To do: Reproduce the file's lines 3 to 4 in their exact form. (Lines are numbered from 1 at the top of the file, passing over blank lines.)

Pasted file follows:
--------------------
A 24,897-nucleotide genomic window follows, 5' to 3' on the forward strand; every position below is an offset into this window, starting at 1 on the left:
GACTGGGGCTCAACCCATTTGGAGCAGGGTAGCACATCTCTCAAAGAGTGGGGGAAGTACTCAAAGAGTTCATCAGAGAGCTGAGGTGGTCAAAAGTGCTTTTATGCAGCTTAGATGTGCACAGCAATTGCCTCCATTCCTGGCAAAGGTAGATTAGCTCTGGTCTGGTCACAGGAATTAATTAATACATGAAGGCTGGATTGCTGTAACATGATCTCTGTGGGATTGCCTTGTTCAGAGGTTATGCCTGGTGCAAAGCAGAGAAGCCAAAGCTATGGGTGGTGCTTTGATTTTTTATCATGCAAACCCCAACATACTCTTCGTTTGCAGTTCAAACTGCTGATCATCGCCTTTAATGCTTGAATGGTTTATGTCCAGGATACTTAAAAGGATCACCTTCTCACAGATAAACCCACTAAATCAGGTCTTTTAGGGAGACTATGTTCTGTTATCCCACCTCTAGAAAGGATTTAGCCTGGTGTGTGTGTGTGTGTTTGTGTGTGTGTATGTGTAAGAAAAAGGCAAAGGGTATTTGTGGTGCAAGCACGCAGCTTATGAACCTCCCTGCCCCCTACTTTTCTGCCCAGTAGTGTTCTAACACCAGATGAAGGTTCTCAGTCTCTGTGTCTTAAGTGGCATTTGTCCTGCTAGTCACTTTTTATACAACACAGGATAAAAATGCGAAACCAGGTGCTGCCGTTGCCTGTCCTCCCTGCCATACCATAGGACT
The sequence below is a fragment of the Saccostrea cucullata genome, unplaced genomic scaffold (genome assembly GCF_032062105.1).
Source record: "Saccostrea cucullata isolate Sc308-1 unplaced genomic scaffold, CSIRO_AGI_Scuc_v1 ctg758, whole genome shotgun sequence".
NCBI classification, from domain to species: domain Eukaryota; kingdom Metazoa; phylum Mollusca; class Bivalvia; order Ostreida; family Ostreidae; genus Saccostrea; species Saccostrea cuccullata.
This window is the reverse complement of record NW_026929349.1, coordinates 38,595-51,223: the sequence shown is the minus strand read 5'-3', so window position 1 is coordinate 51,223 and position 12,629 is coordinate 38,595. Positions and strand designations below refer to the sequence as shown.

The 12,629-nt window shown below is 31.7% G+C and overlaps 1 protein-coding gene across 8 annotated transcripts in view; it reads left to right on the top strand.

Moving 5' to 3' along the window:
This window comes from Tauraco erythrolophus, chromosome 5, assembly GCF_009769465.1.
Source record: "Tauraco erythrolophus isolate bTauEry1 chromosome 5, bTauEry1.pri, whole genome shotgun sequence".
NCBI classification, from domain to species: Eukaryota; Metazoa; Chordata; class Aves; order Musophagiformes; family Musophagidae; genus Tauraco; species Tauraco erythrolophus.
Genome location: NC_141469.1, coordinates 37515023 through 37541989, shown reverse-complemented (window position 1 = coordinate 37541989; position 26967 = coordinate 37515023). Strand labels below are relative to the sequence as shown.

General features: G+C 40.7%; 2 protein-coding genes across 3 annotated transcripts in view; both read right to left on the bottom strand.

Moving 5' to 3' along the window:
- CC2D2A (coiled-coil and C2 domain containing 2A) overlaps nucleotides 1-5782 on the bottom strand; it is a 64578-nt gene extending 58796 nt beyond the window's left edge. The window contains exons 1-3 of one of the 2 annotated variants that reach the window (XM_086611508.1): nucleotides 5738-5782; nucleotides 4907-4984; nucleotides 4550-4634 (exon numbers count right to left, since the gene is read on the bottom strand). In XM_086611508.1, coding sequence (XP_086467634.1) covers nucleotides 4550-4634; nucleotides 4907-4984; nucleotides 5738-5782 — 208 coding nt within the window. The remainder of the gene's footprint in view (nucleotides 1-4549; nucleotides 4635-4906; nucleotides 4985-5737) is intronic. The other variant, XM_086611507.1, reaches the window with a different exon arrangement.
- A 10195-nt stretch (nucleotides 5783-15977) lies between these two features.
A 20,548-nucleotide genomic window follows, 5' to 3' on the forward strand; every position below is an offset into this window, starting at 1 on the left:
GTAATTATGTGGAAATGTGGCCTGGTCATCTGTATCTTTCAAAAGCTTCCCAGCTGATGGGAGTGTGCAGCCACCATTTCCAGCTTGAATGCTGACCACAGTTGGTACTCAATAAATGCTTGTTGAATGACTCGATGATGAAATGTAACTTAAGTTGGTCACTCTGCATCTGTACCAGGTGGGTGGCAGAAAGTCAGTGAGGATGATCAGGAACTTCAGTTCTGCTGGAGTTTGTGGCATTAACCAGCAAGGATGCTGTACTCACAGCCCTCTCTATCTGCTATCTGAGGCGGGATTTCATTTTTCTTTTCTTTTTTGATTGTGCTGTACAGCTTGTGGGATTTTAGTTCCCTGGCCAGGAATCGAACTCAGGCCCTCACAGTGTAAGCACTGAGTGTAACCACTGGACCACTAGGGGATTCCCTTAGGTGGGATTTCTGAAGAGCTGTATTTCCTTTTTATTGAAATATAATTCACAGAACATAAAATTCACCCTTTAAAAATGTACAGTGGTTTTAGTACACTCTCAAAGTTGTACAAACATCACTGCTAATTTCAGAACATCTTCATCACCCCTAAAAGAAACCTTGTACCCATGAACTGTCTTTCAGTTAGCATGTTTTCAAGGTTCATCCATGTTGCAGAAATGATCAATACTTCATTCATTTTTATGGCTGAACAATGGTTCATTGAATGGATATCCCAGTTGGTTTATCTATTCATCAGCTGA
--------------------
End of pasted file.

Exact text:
The sequence below is a fragment of the Saccostrea cucullata genome, unplaced genomic scaffold (genome assembly GCF_032062105.1).
Source record: "Saccostrea cucullata isolate Sc308-1 unplaced genomic scaffold, CSIRO_AGI_Scuc_v1 ctg758, whole genome shotgun sequence".